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Grade 4|5 spiritual development 

so, this was fun. last week, my brother + i co-taught our final everyday parenting class on Grade 4|5 development. he's an elementary school principal, and prior to that taught in the Grade 4|5 dual language program, and the magnet-gifted program. so, he's good. AND, i take full credit for his professional success. there were many, many days during our childhood when i made him play "school." he complained. but, look where he is now. 


quinn's presentation focused on 3 key areas of development: physical, academic, social. a few highlights: the 8 keys to {academic} success -- integrity, failure leads to success, speak with good purpose, this is it!, committment, ownership, flexibility, balance. LOVE. my mind's been racing ever since about how we might incorporate these into sundays.  

also, helpful definitions: tween {10-12 year old} of which there are currently 20 million in the US. projected to hit 23 million by 2020 {316 million total = 15%}. preteen/preadolescent refers to 9-14 year-olds. adolescence is the changing from childhood to adulthood, 13-19 year-olds.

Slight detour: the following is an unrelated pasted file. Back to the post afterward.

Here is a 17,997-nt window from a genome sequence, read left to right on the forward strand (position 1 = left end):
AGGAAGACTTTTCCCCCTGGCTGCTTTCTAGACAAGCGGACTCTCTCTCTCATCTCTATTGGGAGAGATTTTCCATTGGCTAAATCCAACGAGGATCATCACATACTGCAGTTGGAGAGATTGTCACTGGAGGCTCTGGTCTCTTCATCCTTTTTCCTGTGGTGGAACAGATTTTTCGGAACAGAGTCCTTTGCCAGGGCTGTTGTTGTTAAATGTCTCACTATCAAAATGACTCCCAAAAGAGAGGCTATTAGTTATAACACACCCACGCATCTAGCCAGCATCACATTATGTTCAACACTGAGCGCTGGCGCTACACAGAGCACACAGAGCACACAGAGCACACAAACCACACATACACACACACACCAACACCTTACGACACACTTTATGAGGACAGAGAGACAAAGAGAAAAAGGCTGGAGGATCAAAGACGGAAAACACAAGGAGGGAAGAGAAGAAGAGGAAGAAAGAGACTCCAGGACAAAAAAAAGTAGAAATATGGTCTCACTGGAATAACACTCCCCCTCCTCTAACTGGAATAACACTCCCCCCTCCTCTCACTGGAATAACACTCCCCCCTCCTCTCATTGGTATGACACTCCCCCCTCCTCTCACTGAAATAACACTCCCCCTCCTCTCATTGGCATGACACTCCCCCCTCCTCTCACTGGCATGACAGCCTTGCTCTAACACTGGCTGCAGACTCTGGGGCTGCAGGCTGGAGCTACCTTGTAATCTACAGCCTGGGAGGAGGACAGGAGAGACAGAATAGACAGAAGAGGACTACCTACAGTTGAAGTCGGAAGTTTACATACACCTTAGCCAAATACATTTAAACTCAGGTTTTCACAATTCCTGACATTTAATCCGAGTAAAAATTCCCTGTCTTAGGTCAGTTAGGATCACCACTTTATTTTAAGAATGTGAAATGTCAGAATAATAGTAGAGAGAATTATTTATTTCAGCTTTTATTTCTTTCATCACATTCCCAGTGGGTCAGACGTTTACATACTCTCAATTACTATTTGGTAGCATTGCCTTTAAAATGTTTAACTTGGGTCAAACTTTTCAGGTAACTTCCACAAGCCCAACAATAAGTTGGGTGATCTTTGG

following his presentation on child development, i offered everyday, practical tips for spiritual development. my categories: relationships, biblical + faith literacy, and holy spirit response. 


Encourage Noticing {who did they see | discuss similarities + differences} Lean into Spiritual Friendships + Peers: Encourage Kids to seek friends for prayer, help, encouragement
Consider faith role models + share faith stories: PL teachers, aunts/uncles, neighbors, mentors

Biblical + Faith Literacy
Challenge kids to learn / go deeper in faith / encourage Fact Finding together
Listen to their questions + give honest answers. Don't stunt their growth because of fear